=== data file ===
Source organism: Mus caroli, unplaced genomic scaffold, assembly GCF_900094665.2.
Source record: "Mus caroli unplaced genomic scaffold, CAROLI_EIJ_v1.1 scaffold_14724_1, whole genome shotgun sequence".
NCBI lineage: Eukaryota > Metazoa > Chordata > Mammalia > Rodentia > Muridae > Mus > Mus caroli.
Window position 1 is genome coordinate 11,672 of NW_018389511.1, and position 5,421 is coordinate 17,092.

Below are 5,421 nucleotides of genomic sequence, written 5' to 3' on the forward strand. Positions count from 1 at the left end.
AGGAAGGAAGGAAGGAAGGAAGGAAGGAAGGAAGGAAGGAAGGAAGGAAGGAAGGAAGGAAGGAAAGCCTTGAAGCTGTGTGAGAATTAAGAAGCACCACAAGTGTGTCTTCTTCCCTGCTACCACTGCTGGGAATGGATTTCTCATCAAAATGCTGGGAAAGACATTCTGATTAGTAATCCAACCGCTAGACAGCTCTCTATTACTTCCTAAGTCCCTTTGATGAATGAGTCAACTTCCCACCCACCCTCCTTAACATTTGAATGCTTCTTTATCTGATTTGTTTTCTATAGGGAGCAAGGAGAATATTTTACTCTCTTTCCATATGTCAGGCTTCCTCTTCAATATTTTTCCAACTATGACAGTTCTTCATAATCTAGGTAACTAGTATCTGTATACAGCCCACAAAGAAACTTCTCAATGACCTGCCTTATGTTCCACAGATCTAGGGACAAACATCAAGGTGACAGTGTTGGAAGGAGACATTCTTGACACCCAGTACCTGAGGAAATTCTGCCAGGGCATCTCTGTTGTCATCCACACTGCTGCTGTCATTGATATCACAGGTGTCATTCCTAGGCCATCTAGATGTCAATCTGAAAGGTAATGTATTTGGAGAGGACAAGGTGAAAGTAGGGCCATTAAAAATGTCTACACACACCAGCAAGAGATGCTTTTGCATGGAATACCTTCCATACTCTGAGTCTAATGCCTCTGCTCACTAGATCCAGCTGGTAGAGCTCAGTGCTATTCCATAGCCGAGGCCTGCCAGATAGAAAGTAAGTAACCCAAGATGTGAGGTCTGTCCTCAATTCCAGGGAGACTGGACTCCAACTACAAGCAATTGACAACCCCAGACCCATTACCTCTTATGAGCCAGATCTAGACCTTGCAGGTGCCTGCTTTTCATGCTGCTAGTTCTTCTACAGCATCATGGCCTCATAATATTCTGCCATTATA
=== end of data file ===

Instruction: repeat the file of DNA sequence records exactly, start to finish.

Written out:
Source organism: Mus caroli, unplaced genomic scaffold, assembly GCF_900094665.2.
Source record: "Mus caroli unplaced genomic scaffold, CAROLI_EIJ_v1.1 scaffold_14724_1, whole genome shotgun sequence".
NCBI lineage: Eukaryota > Metazoa > Chordata > Mammalia > Rodentia > Muridae > Mus > Mus caroli.
Window position 1 is genome coordinate 11,672 of NW_018389511.1, and position 5,421 is coordinate 17,092.

Below are 5,421 nucleotides of genomic sequence, written 5' to 3' on the forward strand. Positions count from 1 at the left end.
AGGAAGGAAGGAAGGAAGGAAGGAAGGAAGGAAGGAAGGAAGGAAGGAAGGAAGGAAGGAAGGAAAGCCTTGAAGCTGTGTGAGAATTAAGAAGCACCACAAGTGTGTCTTCTTCCCTGCTACCACTGCTGGGAATGGATTTCTCATCAAAATGCTGGGAAAGACATTCTGATTAGTAATCCAACCGCTAGACAGCTCTCTATTACTTCCTAAGTCCCTTTGATGAATGAGTCAACTTCCCACCCACCCTCCTTAACATTTGAATGCTTCTTTATCTGATTTGTTTTCTATAGGGAGCAAGGAGAATATTTTACTCTCTTTCCATATGTCAGGCTTCCTCTTCAATATTTTTCCAACTATGACAGTTCTTCATAATCTAGGTAACTAGTATCTGTATACAGCCCACAAAGAAACTTCTCAATGACCTGCCTTATGTTCCACAGATCTAGGGACAAACATCAAGGTGACAGTGTTGGAAGGAGACATTCTTGACACCCAGTACCTGAGGAAATTCTGCCAGGGCATCTCTGTTGTCATCCACACTGCTGCTGTCATTGATATCACAGGTGTCATTCCTAGGCCATCTAGATGTCAATCTGAAAGGTAATGTATTTGGAGAGGACAAGGTGAAAGTAGGGCCATTAAAAATGTCTACACACACCAGCAAGAGATGCTTTTGCATGGAATACCTTCCATACTCTGAGTCTAATGCCTCTGCTCACTAGATCCAGCTGGTAGAGCTCAGTGCTATTCCATAGCCGAGGCCTGCCAGATAGAAAGTAAGTAACCCAAGATGTGAGGTCTGTCCTCAATTCCAGGGAGACTGGACTCCAACTACAAGCAATTGACAACCCCAGACCCATTACCTCTTATGAGCCAGATCTAGACCTTGCAGGTGCCTGCTTTTCATGCTGCTAGTTCTTCTACAGCATCATGGCCTCATAATATTCTGCCATTATA